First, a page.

How did it all come together? Like I said, a tweet went out from one person, and it bounced off of another. Well, here's a few other details: Doug, the team chaplain, sent a tweet. Mark, a mutual friend, saw it and forwarded it to me. I bounced it to Ann, who, knowing Mark and the first Doug helped with the project. How did we know each other? A little place called Ouachita Baptist University. Mark and I lived in the same dorm. Doug was there, and so was Ann. We majored in different things, but remembered each other, and had grown with a love for serving the Lord Jesus Christ together in our time there.

One other detail....Mark was in Singapore. Or China, or someplace in East Asia, because that's where he lives these days. So, one Doug helped another Doug in Southeast Arkansas, by way of East Asia, all because of a group of relationships that began with Ouachita Baptist University.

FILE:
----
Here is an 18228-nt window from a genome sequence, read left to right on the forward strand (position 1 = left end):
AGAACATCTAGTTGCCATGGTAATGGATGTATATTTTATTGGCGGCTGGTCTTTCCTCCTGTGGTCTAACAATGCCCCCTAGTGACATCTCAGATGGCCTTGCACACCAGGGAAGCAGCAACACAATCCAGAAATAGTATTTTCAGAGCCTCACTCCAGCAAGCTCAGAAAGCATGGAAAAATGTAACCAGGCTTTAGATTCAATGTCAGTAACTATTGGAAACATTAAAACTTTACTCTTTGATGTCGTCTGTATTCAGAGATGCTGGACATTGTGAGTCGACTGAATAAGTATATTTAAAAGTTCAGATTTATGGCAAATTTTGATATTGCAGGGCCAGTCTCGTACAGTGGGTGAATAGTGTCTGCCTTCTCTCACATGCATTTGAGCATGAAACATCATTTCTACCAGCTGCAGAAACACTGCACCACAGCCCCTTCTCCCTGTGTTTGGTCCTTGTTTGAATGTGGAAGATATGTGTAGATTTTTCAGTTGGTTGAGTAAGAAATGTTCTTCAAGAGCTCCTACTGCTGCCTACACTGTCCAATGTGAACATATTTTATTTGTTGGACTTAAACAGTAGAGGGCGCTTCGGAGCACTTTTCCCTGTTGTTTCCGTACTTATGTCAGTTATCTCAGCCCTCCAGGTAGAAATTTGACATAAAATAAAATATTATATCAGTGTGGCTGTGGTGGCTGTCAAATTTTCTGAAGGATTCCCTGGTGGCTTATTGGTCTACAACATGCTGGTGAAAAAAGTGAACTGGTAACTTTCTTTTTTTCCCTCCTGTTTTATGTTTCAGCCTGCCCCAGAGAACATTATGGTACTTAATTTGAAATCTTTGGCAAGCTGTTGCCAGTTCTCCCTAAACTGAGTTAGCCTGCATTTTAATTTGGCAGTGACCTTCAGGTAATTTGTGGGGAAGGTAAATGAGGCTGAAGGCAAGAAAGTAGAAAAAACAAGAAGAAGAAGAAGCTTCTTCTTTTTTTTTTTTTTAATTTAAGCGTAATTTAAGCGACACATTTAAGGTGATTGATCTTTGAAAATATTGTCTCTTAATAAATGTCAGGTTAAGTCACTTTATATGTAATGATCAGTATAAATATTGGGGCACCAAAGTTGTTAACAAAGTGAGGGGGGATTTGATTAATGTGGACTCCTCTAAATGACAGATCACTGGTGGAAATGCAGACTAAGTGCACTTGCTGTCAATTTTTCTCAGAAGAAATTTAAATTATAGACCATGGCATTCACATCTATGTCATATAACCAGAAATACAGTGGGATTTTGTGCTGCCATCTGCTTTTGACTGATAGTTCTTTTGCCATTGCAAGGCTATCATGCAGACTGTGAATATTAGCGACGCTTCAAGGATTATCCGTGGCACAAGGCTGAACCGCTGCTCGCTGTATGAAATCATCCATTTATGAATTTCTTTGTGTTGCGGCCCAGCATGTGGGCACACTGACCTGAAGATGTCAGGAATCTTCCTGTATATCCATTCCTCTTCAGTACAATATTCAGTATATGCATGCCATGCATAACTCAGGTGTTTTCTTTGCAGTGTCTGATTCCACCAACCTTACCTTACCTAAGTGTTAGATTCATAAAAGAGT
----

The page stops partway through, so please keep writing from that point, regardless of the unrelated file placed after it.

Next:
Why tell this story now? I was reminded of it when I ran into the other Doug this week at the Arkansas Baptist State Convention. I haven't seen him since school. I still haven't seen Mark. We were there, together, celebrating the work that Arkansas Baptists have been involved with together, and I remembered this story. I should have shared it then, but better late than never.

Doug

Monday, October 25, 2010

Conventional Wisdom

I'm currently at the Arkansas Baptist State Convention, but was remembering a few things from going to Orlando this past summer for the Southern Baptist Convention.  I'm not sure if I ever got around to sharing this tidbit here on the blog, but I'll share it again.